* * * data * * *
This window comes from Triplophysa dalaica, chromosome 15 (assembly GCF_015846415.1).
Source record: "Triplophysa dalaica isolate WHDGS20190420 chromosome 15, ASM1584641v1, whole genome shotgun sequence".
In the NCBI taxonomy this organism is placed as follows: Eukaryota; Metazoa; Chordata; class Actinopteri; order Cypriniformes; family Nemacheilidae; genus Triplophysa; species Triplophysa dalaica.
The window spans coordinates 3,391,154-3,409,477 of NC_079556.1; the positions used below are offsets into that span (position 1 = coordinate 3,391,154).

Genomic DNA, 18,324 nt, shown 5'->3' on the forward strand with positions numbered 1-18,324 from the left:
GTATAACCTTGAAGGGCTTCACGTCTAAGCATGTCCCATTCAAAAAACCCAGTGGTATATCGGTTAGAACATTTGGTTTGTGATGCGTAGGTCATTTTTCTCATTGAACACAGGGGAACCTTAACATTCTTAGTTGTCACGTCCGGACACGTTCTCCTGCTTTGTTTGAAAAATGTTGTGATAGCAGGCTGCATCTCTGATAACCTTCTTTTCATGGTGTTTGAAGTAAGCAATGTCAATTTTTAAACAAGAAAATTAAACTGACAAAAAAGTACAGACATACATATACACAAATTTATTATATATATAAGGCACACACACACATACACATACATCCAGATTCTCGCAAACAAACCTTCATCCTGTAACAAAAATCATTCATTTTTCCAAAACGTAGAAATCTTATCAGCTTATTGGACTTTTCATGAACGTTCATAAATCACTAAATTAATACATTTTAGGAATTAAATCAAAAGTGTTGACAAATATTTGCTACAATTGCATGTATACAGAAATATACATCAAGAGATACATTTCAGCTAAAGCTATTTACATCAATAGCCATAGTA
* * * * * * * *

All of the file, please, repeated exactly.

This window comes from Triplophysa dalaica, chromosome 15 (assembly GCF_015846415.1).
Source record: "Triplophysa dalaica isolate WHDGS20190420 chromosome 15, ASM1584641v1, whole genome shotgun sequence".
In the NCBI taxonomy this organism is placed as follows: Eukaryota; Metazoa; Chordata; class Actinopteri; order Cypriniformes; family Nemacheilidae; genus Triplophysa; species Triplophysa dalaica.
The window spans coordinates 3,391,154-3,409,477 of NC_079556.1; the positions used below are offsets into that span (position 1 = coordinate 3,391,154).

Genomic DNA, 18,324 nt, shown 5'->3' on the forward strand with positions numbered 1-18,324 from the left:
GTATAACCTTGAAGGGCTTCACGTCTAAGCATGTCCCATTCAAAAAACCCAGTGGTATATCGGTTAGAACATTTGGTTTGTGATGCGTAGGTCATTTTTCTCATTGAACACAGGGGAACCTTAACATTCTTAGTTGTCACGTCCGGACACGTTCTCCTGCTTTGTTTGAAAAATGTTGTGATAGCAGGCTGCATCTCTGATAACCTTCTTTTCATGGTGTTTGAAGTAAGCAATGTCAATTTTTAAACAAGAAAATTAAACTGACAAAAAAGTACAGACATACATATACACAAATTTATTATATATATAAGGCACACACACACATACACATACATCCAGATTCTCGCAAACAAACCTTCATCCTGTAACAAAAATCATTCATTTTTCCAAAACGTAGAAATCTTATCAGCTTATTGGACTTTTCATGAACGTTCATAAATCACTAAATTAATACATTTTAGGAATTAAATCAAAAGTGTTGACAAATATTTGCTACAATTGCATGTATACAGAAATATACATCAAGAGATACATTTCAGCTAAAGCTATTTACATCAATAGCCATAGTA